Therese Schroeder-Sheker, a musician, educator and creator of the Chalice of Repose Project, has visited Stella Matutina Farm and says something similar about Martin’s life: “He brings the whole body, soul and spirit right up to the table. His day might begin with writing, then teaching, then working on the roof of his barn, and then end by helping bathe his frail mom, who is living at home with the family. Michael is embedded in multiple structures of accountability. He is a profoundly integrated person who ‘walks the talk,’ as people used to say. His ideas and his work are all symbiotic and connected.”

Michael Martin reminded me of Wendell Berry.

The Christian artist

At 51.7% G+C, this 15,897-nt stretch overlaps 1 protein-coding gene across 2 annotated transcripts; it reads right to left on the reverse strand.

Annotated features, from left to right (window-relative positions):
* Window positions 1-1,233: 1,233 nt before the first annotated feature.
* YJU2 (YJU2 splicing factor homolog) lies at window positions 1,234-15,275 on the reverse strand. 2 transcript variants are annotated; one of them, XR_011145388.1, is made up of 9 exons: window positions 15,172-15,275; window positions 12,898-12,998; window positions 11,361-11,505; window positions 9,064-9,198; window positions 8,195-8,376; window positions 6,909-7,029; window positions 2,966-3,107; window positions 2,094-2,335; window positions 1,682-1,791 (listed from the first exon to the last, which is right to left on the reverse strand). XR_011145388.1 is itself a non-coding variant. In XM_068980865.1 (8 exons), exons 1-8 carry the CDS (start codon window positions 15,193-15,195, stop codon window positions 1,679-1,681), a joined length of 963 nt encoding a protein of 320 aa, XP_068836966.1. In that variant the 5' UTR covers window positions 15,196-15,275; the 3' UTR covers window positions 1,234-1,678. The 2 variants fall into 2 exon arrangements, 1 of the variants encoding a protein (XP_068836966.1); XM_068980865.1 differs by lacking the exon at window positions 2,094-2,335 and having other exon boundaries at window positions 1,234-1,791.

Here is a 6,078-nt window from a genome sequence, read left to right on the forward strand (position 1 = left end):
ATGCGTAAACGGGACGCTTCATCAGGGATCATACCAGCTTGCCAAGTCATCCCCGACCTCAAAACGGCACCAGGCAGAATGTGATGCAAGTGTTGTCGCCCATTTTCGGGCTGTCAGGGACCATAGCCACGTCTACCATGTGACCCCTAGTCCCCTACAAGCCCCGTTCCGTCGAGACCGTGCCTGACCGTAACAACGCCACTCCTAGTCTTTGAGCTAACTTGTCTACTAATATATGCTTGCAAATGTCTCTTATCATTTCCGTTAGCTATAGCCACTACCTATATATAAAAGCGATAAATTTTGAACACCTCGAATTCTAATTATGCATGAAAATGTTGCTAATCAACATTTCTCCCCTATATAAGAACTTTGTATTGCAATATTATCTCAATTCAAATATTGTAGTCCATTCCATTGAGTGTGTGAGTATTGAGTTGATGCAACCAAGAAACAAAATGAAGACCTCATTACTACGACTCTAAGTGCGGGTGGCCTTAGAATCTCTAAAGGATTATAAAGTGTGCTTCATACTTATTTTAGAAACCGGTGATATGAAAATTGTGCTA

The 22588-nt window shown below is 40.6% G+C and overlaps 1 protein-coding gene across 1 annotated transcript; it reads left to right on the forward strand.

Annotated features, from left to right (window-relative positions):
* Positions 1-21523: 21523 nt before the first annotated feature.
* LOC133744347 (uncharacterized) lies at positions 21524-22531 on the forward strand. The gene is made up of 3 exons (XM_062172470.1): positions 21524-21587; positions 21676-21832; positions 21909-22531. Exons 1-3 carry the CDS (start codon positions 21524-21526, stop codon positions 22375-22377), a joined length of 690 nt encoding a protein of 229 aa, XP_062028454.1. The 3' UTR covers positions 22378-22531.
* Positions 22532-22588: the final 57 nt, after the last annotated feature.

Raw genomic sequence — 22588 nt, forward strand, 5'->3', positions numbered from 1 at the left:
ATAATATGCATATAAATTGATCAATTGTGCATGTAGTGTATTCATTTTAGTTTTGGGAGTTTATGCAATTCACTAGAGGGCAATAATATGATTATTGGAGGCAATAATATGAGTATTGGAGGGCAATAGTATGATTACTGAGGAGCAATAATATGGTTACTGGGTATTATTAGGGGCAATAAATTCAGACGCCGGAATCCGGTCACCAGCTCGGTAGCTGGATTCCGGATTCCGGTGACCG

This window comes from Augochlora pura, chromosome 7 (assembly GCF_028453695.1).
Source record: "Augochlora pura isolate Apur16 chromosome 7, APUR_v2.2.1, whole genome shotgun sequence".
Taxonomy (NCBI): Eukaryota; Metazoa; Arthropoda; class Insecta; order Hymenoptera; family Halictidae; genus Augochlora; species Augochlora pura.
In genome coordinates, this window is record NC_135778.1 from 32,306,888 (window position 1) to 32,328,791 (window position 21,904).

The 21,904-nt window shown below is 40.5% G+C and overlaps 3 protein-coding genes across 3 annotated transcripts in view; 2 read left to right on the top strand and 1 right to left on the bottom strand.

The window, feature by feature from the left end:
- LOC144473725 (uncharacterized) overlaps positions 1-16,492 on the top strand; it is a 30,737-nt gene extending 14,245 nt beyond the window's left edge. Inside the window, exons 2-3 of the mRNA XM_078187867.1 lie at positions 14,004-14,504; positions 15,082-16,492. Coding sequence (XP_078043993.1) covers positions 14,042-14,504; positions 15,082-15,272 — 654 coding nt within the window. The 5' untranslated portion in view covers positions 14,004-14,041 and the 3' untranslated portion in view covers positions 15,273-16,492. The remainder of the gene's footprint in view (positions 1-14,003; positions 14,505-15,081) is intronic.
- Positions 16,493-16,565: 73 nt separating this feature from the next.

I am struck by Martin’s nomination of the locust-eating wild man John the Baptist as the archetype of the Christian artist. “He calls the Messiah out of the future. He’s embedded in a tradition but lives on the outskirts of that tradition. He does not listen to criticism. He does not solicit advice. He does not fear death. He does not network or build his résumé.”

As the latter statement suggests, Martin does not view the vocation of the poet as a “career.” In his essay “On Poetry and Prophecy,” he writes: “Our times do not associate poets with prophecy, with vision, or with mysticism. Instead, poets, if they are considered at all, are considered in the context of political or cultural movements, or as aloof and elitist poseurs living parasitically off the academic class. They are not seen as agents of revelation.”